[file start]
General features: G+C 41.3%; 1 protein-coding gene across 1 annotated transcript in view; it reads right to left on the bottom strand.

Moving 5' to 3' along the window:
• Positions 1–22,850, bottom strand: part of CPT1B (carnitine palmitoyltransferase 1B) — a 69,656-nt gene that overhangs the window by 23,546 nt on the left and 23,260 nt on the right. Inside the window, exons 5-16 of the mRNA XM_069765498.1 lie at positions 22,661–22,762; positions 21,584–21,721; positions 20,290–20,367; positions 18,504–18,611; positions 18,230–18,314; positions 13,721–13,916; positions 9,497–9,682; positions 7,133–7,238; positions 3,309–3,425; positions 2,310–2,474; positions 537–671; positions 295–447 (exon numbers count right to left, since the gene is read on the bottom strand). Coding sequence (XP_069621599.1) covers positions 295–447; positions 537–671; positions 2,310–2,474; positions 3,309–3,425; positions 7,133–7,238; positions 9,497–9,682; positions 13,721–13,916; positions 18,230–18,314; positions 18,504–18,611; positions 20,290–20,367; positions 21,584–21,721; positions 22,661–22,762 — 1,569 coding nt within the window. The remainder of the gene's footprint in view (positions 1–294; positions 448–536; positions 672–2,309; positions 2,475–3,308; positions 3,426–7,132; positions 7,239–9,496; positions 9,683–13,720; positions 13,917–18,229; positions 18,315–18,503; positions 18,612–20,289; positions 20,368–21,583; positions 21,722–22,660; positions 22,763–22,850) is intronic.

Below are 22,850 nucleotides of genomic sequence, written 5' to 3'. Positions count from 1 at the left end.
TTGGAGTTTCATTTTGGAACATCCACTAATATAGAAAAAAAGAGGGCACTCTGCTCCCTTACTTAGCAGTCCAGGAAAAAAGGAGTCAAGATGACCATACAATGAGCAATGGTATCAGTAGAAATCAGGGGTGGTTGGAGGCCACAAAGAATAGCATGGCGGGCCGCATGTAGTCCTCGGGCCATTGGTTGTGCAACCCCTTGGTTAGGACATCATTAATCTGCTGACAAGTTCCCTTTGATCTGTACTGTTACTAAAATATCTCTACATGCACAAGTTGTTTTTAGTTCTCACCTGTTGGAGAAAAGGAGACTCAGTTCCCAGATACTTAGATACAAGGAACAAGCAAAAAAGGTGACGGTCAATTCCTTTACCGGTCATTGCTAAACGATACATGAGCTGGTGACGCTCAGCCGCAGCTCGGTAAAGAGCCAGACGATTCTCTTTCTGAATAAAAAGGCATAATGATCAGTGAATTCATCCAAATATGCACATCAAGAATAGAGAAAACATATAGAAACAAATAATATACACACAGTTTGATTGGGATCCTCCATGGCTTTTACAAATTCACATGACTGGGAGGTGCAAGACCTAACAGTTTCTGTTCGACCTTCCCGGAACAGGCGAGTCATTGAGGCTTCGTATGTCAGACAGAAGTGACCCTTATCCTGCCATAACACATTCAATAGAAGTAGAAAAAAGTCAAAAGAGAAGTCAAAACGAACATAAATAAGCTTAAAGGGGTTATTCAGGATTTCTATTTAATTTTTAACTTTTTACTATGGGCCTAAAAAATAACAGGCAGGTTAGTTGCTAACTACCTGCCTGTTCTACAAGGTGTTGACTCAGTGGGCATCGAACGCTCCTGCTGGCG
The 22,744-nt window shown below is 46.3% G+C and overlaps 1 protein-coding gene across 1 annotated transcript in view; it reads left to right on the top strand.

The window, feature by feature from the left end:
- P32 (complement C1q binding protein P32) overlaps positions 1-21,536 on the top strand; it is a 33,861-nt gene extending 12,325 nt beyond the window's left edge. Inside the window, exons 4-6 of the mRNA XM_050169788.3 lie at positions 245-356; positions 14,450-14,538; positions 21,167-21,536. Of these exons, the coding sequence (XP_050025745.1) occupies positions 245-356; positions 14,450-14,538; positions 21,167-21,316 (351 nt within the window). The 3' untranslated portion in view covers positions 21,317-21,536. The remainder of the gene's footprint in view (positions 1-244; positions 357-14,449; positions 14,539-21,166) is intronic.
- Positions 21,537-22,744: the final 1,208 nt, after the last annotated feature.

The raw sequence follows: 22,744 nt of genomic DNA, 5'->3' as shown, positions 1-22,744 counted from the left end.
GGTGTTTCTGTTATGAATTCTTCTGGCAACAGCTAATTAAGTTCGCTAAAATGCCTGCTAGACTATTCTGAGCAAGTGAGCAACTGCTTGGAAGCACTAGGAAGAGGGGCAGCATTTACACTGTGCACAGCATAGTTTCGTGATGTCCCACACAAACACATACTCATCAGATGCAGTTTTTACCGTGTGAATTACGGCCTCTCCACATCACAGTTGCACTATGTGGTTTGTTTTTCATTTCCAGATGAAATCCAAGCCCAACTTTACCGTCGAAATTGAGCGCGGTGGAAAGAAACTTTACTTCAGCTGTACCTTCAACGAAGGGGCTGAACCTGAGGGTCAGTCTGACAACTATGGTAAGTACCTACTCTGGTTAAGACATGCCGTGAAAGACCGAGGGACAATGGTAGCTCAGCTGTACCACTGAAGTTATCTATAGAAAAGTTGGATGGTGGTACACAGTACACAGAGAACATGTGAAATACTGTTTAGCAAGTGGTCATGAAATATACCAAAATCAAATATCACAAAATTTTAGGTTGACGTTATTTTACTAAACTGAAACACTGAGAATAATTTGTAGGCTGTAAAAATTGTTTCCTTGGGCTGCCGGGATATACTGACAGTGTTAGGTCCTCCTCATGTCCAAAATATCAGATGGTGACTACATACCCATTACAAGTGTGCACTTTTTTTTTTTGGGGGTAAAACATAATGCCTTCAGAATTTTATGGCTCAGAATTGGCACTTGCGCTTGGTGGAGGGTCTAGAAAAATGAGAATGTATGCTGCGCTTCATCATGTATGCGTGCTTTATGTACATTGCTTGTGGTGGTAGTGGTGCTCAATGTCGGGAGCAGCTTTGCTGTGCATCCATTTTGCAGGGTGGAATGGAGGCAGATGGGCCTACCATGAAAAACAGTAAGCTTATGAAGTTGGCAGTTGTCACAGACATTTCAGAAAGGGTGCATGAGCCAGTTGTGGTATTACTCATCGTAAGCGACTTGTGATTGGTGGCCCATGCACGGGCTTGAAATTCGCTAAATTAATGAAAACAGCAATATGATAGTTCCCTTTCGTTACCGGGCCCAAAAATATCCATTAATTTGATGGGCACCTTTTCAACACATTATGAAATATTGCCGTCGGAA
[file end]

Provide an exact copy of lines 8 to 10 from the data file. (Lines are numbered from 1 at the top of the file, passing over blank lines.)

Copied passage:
- P32 (complement C1q binding protein P32) overlaps positions 1-21,536 on the top strand; it is a 33,861-nt gene extending 12,325 nt beyond the window's left edge. Inside the window, exons 4-6 of the mRNA XM_050169788.3 lie at positions 245-356; positions 14,450-14,538; positions 21,167-21,536. Of these exons, the coding sequence (XP_050025745.1) occupies positions 245-356; positions 14,450-14,538; positions 21,167-21,316 (351 nt within the window). The 3' untranslated portion in view covers positions 21,317-21,536. The remainder of the gene's footprint in view (positions 1-244; positions 357-14,449; positions 14,539-21,166) is intronic.
- Positions 21,537-22,744: the final 1,208 nt, after the last annotated feature.

The raw sequence follows: 22,744 nt of genomic DNA, 5'->3' as shown, positions 1-22,744 counted from the left end.